Science & Technology

/

Knowledge

Why diets backfire: A year or more after weight loss, the desire to eat grows stronger

Melissa Healy, Los Angeles Times on

Published in Science & Technology News

Every six months from enrollment to two years out, researchers checked in to conduct a series of tests. Before and for three hours after meals, they gauged subjects' subjective feelings of hunger, fullness and desire to eat, and asked how much food they planned to consume. And they measured circulating levels of five separate hormones that regulate appetite to see how they responded to the prospect of a meal or a meal just eaten.

What they found was the body's reaction to weight loss shifted over time.

In the short run -- four weeks after their exercise-and-weight-loss regimens got underway -- the subjects had lost an average of 3.5 percent of their body weight. Their levels of appetite-boosting hormones had risen rapidly -- probably a response to their getting roughly 31/2 hours of exercise per day while at the retreat.

But they did not report increased hunger or desire to eat. And with rising levels of satiety hormones, they were feeling more full in the wake of eating a meal.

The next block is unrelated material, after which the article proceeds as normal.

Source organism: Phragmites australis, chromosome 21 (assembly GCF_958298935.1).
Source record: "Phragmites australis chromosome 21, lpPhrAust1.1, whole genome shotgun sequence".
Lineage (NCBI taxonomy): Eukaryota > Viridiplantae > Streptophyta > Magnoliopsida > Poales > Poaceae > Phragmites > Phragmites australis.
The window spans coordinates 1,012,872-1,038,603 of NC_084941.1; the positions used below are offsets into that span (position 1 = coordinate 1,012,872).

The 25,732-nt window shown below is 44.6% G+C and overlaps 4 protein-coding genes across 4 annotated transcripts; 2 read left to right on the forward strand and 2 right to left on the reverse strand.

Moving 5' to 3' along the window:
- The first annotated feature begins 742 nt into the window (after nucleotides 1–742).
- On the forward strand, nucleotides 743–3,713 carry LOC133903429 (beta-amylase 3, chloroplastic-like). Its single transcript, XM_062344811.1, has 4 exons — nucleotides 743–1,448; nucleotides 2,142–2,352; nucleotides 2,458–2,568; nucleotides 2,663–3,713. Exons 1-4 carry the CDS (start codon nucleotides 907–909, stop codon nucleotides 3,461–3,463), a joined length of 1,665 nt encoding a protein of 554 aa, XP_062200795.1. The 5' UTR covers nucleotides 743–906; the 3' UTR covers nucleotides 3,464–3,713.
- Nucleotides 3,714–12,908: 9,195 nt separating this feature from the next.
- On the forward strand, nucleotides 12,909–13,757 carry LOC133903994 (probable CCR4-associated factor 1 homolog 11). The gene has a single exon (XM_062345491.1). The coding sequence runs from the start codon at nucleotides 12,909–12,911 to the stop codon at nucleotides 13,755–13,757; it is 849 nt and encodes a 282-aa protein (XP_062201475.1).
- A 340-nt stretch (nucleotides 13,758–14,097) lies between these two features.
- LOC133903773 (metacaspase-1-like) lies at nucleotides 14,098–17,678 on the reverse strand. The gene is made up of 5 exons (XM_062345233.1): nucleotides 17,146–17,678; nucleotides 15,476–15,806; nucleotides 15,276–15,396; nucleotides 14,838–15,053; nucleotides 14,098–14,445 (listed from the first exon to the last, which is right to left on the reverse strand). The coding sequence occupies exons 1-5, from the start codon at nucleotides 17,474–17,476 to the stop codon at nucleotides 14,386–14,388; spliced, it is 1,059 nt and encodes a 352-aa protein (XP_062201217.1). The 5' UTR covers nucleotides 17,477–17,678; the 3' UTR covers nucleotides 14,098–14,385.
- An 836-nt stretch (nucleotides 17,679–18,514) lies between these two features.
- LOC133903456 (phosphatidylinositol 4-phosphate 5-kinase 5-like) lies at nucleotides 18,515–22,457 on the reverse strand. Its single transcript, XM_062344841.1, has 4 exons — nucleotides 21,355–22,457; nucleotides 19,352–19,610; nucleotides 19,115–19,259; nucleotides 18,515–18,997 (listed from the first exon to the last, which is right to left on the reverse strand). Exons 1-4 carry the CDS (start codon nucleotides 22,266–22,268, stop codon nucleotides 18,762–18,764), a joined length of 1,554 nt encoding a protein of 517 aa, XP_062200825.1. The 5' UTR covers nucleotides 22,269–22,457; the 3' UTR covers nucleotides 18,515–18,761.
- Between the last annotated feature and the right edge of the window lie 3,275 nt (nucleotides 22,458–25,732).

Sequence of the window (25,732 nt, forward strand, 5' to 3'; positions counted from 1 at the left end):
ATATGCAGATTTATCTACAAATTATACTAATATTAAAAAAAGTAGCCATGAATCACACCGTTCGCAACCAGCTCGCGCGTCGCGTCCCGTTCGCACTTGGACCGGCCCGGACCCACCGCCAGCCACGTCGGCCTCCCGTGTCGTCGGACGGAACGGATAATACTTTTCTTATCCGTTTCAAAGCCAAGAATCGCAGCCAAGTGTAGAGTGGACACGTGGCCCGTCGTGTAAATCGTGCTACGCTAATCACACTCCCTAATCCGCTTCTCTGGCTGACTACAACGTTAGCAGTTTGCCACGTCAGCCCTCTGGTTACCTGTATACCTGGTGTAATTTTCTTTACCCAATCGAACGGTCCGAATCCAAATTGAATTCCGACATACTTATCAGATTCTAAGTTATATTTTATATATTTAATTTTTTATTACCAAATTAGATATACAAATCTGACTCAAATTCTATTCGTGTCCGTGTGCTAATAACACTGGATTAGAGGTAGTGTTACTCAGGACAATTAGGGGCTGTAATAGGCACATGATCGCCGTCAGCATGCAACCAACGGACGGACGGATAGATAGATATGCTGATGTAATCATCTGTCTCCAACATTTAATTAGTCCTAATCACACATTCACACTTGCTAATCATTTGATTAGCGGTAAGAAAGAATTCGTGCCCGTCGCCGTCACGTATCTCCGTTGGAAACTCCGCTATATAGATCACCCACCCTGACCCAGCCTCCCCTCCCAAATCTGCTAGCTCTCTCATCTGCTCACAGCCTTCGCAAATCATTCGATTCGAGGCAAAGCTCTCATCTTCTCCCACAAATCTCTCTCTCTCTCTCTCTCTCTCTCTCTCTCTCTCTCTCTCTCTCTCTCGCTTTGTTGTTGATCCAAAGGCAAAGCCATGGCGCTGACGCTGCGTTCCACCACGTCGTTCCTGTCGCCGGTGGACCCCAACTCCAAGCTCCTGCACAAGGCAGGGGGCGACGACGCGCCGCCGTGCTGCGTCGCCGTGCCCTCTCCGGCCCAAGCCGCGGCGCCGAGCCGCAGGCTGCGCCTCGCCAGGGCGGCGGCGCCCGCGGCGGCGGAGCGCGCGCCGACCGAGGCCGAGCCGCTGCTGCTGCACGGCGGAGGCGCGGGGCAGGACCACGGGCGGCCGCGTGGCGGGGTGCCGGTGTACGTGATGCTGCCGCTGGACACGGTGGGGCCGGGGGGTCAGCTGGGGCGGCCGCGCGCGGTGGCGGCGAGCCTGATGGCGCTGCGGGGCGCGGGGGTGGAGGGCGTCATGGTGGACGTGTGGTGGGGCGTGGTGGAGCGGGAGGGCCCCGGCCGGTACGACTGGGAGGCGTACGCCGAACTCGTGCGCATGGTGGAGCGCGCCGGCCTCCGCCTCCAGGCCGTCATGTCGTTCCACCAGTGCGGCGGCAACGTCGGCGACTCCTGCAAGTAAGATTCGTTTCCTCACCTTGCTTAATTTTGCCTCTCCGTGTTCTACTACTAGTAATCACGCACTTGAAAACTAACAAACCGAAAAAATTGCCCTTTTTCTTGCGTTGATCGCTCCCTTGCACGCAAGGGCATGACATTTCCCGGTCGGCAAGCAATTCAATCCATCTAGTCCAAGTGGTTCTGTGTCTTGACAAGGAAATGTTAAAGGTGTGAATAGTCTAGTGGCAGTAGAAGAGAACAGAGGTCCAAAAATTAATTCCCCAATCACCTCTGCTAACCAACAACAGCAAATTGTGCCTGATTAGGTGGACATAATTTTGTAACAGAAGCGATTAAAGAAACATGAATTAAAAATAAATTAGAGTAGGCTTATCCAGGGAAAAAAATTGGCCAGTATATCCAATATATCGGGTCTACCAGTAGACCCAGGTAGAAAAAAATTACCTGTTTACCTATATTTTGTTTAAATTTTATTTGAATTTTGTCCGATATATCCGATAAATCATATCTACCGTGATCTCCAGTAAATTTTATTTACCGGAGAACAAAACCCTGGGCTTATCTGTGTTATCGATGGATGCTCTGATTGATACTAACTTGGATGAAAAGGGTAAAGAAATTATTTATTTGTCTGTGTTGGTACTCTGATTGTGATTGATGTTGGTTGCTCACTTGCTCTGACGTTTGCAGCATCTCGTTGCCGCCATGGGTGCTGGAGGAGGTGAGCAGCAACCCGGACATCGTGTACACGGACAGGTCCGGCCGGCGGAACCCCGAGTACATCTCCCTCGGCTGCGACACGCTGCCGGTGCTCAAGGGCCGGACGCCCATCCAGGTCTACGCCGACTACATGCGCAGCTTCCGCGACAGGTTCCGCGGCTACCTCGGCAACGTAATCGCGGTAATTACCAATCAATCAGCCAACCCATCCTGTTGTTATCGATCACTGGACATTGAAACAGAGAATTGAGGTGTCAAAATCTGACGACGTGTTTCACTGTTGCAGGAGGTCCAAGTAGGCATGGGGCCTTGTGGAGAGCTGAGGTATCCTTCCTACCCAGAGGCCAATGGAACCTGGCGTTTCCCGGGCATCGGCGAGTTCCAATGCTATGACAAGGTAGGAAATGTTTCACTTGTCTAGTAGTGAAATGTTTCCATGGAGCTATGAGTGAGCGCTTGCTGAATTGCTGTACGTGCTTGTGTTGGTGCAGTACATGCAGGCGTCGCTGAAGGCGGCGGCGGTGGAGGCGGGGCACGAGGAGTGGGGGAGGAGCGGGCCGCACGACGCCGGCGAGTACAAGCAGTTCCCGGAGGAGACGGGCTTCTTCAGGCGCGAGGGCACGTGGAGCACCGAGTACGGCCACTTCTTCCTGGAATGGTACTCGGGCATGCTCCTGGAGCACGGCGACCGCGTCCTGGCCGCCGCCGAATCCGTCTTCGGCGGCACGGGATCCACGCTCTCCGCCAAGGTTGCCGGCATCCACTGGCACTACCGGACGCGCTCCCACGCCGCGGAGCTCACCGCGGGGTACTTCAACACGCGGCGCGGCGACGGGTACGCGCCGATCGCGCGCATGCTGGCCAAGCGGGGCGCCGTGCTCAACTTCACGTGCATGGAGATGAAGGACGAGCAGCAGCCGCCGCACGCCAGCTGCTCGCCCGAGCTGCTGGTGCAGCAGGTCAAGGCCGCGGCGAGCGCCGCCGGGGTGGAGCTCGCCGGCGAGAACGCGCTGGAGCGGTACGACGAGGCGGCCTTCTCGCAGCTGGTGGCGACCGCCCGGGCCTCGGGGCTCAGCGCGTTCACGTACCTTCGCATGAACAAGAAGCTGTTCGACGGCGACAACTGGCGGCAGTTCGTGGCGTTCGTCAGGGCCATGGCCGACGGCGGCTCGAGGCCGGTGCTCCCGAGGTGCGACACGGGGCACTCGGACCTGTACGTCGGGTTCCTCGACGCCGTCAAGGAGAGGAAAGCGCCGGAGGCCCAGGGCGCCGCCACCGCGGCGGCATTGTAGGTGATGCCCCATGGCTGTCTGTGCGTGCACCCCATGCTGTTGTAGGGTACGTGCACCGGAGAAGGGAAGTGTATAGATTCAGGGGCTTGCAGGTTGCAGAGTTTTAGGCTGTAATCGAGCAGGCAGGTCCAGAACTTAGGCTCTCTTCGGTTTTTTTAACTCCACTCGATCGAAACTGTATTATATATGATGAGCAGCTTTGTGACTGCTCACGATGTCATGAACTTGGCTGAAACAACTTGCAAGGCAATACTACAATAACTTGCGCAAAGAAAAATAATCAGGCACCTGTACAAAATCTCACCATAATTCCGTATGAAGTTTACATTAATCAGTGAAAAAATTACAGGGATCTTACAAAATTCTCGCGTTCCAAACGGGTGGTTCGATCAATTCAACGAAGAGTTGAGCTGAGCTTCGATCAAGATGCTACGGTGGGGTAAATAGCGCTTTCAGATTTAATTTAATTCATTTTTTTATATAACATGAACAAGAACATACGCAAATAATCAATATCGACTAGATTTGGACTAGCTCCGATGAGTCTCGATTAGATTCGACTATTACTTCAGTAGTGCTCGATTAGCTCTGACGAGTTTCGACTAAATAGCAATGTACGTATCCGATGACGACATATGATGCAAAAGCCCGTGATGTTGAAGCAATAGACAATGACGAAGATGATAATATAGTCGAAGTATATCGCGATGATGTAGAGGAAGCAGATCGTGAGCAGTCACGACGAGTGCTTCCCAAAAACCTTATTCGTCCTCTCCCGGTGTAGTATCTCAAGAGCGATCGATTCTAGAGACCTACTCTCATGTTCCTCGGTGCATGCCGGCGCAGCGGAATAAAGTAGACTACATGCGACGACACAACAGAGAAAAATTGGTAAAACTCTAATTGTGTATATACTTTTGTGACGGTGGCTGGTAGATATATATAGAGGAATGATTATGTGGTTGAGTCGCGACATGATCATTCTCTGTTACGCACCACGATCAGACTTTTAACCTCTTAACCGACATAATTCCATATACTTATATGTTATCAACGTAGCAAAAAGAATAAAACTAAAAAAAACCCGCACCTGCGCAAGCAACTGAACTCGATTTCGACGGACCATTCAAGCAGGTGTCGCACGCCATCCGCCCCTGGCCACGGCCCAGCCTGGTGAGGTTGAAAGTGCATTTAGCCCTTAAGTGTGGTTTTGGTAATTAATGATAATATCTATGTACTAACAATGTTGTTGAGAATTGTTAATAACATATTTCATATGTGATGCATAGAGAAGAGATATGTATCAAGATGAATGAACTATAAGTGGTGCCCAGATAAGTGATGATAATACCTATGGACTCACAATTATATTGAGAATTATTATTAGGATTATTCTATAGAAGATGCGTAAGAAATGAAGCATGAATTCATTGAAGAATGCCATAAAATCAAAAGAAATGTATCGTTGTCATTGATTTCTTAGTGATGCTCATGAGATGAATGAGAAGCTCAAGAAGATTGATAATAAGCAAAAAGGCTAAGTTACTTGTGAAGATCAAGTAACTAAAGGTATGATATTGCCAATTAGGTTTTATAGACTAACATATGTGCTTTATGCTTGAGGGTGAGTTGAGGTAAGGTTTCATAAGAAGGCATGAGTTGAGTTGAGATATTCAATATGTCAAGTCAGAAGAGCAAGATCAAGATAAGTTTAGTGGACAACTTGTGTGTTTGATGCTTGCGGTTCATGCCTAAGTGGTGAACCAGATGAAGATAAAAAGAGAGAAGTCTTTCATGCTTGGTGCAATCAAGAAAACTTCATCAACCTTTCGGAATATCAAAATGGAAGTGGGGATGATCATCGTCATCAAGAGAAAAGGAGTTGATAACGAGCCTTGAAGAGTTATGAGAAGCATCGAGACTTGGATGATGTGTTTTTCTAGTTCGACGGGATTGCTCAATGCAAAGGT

As they met their weight-loss goals, however, things changed.

At the end of a year of dieting and exercise, the study's participants had lost about 7.4 percent of their weight and had improved their fitness considerably. But they reported to researchers a significant increase in their hunger and desire to eat. And the sensations of fullness they reported after meals had plummeted.

Two years after enrolling in the study -- and a year into their weight-maintenance programs -- the subjects had, on average, kept the weight from coming back. But they continued to report levels of hunger and desire to eat that were just as high or higher than at the end of Year One. And they reported feeling no more full after a meal.

At both time points, their hormone levels continued to show increases in appetite-stimulating compounds, as well as those that would signal fullness. Though they lost the weight and -- with the study's unusual level of support -- managed to keep it off, they were hearing the loud cries of their hunger-boosting hormones. The fullness ones, not so much.

--Sponsored Video--

The good news, according the researchers: A sustained and supportive program of dietary restriction and physical activity does induce weight loss and can help very obese patients keep the weight off.

The bad news: "Patients with severe obesity who have lost significant amounts of weight ... will have to deal with increased hunger in the long-term."

If these patients are to beat the odds and sustain their weight loss, professionals working with them will have to find ways to help them cope with that, they added.

(c)2018 Los Angeles Times

Visit the Los Angeles Times at www.latimes.com

Distributed by Tribune Content Agency, LLC.

 

Comments

blog comments powered by Disqus